Why Do Flowers Smell?

It’s all about the birds and the bees…and some other bugs and bats. Flowers give off different scents designed to attract the specific pollinator that will ensure the proliferation of its species.

Some smell lovely and invite pretty pollinators like hummingbirds and bees.

Others, such as Rafflesia arnoldii the largest flower in the world send out the wafting scent of rotting meat with undertones of feces. Mmmmm. While not the bloom of choice for the centerpiece on a dining room table, it succeeds in attracting the proper pollinators. In this case flies and beetles that enjoy laying their eggs in rotting carcasses or feces!

The largest flower in the world is the Rafflesia arnoldii growing up to one meter (three feet) across and weighing up to 6.8 kilograms (15 pounds). It smells awful, but it works.

Enjoy tequila? Or using Agave as a sugar substitute? Give thanks to bats! These underappreciated pollinators (and voracious mosquito eaters) are responsible for pollinating agave which is used to make both tequila and the popular sugar substitute. Agave blossoms lure bats in by blooming at night and giving off a smell similar to rotting fruit.

It takes all kinds of scents and pollinators to make the earth the wondrous place it is and if you are lucky enough to have a garden what a wonderful opportunity to be a part of it all!

 

Creating a scented garden is not only a delight for the olfactory senses, it adds value to your garden experience by attracting pollinators. As if breathing in the rich, natural, perfume of blossoms isn’t reward enough, there is nothing more relaxing than working in a garden while watching the lazy flutter of a butterfly, listening to the hum of bees or watching hummingbirds dart about like winged jewels. Knowing you helped create the perfumed smorgasbord only makes it all the more beautiful.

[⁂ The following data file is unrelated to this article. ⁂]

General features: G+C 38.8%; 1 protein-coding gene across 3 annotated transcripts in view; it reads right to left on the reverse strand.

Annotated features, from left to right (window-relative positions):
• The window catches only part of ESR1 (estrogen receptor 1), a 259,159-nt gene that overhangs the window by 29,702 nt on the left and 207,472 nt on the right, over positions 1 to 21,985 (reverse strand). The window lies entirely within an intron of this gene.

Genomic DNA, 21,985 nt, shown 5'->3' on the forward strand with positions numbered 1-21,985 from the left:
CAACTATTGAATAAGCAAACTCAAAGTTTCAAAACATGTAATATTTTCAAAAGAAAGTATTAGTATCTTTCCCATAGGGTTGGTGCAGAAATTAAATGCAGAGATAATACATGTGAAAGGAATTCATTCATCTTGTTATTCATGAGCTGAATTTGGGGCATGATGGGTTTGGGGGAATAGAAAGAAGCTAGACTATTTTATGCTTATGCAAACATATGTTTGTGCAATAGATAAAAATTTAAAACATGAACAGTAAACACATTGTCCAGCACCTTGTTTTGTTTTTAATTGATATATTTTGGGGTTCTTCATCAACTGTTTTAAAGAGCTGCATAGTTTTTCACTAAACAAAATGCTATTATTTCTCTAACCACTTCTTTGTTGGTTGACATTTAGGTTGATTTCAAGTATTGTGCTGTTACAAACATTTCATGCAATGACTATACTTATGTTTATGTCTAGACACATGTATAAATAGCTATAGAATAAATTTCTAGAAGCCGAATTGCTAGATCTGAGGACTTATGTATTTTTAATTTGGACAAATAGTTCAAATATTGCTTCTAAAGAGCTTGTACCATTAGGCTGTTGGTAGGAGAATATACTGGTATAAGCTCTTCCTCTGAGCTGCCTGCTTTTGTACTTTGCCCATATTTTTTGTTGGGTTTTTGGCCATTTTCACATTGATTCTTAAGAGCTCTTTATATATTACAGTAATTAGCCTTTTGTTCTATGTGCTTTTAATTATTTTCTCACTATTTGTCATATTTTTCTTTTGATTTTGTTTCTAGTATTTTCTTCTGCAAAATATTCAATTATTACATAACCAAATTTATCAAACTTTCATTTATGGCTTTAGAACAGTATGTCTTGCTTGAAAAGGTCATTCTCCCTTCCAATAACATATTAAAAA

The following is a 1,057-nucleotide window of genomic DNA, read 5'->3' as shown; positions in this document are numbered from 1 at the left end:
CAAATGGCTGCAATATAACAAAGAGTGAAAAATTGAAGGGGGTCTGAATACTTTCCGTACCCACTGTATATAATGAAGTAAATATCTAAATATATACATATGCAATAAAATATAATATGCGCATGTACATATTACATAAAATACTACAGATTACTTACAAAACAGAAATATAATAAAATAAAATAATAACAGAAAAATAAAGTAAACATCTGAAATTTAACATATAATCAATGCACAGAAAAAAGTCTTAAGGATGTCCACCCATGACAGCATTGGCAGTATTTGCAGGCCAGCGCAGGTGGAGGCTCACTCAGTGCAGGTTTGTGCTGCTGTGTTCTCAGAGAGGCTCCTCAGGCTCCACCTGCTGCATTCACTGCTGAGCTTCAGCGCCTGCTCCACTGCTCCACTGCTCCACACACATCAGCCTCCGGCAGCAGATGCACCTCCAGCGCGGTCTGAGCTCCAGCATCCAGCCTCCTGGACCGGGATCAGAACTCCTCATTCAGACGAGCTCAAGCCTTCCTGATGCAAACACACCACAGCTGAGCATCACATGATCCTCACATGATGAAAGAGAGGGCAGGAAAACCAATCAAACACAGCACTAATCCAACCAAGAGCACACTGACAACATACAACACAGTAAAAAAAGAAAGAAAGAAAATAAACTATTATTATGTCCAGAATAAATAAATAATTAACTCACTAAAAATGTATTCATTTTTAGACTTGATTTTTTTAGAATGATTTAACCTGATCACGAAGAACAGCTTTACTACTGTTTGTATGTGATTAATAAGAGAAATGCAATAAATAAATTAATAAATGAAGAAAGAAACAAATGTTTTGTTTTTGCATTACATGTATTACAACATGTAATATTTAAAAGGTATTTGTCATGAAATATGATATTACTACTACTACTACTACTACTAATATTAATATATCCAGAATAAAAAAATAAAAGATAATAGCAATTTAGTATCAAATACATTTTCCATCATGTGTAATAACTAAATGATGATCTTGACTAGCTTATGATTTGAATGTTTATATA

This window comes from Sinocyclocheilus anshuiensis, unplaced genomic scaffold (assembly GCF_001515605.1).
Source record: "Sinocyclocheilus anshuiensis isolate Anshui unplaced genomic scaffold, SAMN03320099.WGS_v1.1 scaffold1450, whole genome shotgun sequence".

The Best (and Quickest) Way to Thin Seedlings and Harvest Greens!

Thinning seedlings–whether in the garden or in pots–is a painstaking process. Make it simple by using scissors instead. It’s like giving your garden a haircut!

Using a pair of clean garden scissors to lop off the tops of plants seeded too closely together not only quickens the task of thinning, but also ensures the roots of the plants you’re keeping aren’t disrupted by pulling up plants around them.

With greens, such as lettuce, garden scissors are once again the tool of choice. Create a “Cut and Come Again” garden of greens by snipping off the tops for a fresh salad, while leaving enough leaves to start the growing process over again. When harvested in this way it is possible to get three or four cutting harvests instead of just one!

Herb Scissors are also an excellent tool for harvesting sprigs from your herb garden.

You could say great gardeners get snippy with their gardens!!! But you probably won’t because that’s a groaner of a pun. My apologies.

I can’t leave on that note, so here are a couple of pictures of a fabulous garden I saw while on a garden tour a couple of years ago.